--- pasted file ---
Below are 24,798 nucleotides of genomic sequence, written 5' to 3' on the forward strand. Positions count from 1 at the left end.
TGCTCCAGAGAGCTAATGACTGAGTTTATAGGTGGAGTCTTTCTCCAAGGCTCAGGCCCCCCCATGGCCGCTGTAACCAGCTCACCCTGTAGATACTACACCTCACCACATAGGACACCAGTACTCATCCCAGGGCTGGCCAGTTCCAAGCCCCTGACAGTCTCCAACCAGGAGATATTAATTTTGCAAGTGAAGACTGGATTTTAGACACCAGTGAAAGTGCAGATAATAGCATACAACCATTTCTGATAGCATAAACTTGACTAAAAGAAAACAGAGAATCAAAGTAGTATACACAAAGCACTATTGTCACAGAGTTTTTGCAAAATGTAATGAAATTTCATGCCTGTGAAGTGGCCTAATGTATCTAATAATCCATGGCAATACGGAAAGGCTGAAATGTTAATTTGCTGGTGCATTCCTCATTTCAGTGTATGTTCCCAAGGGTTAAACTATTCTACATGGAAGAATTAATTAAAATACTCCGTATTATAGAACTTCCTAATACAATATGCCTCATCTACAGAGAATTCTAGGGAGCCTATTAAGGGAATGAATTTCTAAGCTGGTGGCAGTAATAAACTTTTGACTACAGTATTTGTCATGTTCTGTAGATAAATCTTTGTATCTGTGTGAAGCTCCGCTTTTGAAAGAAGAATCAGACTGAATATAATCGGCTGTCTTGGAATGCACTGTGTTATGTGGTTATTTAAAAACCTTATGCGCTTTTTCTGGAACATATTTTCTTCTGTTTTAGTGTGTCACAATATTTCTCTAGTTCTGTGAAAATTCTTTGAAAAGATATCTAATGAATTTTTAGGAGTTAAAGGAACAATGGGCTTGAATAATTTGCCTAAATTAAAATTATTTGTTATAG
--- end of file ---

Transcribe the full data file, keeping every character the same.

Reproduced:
Below are 24,798 nucleotides of genomic sequence, written 5' to 3' on the forward strand. Positions count from 1 at the left end.
TGCTCCAGAGAGCTAATGACTGAGTTTATAGGTGGAGTCTTTCTCCAAGGCTCAGGCCCCCCCATGGCCGCTGTAACCAGCTCACCCTGTAGATACTACACCTCACCACATAGGACACCAGTACTCATCCCAGGGCTGGCCAGTTCCAAGCCCCTGACAGTCTCCAACCAGGAGATATTAATTTTGCAAGTGAAGACTGGATTTTAGACACCAGTGAAAGTGCAGATAATAGCATACAACCATTTCTGATAGCATAAACTTGACTAAAAGAAAACAGAGAATCAAAGTAGTATACACAAAGCACTATTGTCACAGAGTTTTTGCAAAATGTAATGAAATTTCATGCCTGTGAAGTGGCCTAATGTATCTAATAATCCATGGCAATACGGAAAGGCTGAAATGTTAATTTGCTGGTGCATTCCTCATTTCAGTGTATGTTCCCAAGGGTTAAACTATTCTACATGGAAGAATTAATTAAAATACTCCGTATTATAGAACTTCCTAATACAATATGCCTCATCTACAGAGAATTCTAGGGAGCCTATTAAGGGAATGAATTTCTAAGCTGGTGGCAGTAATAAACTTTTGACTACAGTATTTGTCATGTTCTGTAGATAAATCTTTGTATCTGTGTGAAGCTCCGCTTTTGAAAGAAGAATCAGACTGAATATAATCGGCTGTCTTGGAATGCACTGTGTTATGTGGTTATTTAAAAACCTTATGCGCTTTTTCTGGAACATATTTTCTTCTGTTTTAGTGTGTCACAATATTTCTCTAGTTCTGTGAAAATTCTTTGAAAAGATATCTAATGAATTTTTAGGAGTTAAAGGAACAATGGGCTTGAATAATTTGCCTAAATTAAAATTATTTGTTATAG